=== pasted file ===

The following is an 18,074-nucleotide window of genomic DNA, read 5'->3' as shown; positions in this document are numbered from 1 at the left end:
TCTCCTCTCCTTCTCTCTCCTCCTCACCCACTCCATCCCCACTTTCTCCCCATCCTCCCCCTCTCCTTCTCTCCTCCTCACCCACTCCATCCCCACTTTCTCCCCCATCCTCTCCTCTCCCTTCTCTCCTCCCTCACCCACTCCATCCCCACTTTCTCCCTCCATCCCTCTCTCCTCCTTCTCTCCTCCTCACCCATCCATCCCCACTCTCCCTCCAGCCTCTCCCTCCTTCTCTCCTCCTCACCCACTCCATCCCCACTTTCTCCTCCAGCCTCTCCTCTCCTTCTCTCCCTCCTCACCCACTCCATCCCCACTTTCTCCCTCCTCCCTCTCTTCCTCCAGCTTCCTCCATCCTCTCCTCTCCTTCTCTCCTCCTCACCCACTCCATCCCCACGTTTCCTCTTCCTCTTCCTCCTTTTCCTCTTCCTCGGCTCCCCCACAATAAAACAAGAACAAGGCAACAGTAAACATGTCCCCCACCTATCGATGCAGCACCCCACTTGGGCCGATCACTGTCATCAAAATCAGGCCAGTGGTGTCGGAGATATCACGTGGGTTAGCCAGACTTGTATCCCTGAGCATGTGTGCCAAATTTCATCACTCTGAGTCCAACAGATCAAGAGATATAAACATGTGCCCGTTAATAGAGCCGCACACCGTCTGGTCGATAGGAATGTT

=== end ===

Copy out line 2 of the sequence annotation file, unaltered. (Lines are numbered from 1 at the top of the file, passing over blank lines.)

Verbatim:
TCTCCTCTCCTTCTCTCTCCTCCTCACCCACTCCATCCCCACTTTCTCCCCATCCTCCCCCTCTCCTTCTCTCCTCCTCACCCACTCCATCCCCACTTTCTCCCCCATCCTCTCCTCTCCCTTCTCTCCTCCCTCACCCACTCCATCCCCACTTTCTCCCTCCATCCCTCTCTCCTCCTTCTCTCCTCCTCACCCATCCATCCCCACTCTCCCTCCAGCCTCTCCCTCCTTCTCTCCTCCTCACCCACTCCATCCCCACTTTCTCCTCCAGCCTCTCCTCTCCTTCTCTCCCTCCTCACCCACTCCATCCCCACTTTCTCCCTCCTCCCTCTCTTCCTCCAGCTTCCTCCATCCTCTCCTCTCCTTCTCTCCTCCTCACCCACTCCATCCCCACGTTTCCTCTTCCTCTTCCTCCTTTTCCTCTTCCTCGGCTCCCCCACAATAAAACAAGAACAAGGCAACAGTAAACATGTCCCCCACCTATCGATGCAGCACCCCACTTGGGCCGATCACTGTCATCAAAATCAGGCCAGTGGTGTCGGAGATATCACGTGGGTTAGCCAGACTTGTATCCCTGAGCATGTGTGCCAAATTTCATCACTCTGAGTCCAACAGATCAAGAGATATAAACATGTGCCCGTTAATAGAGCCGCACACCGTCTGGTCGATAGGAATGTT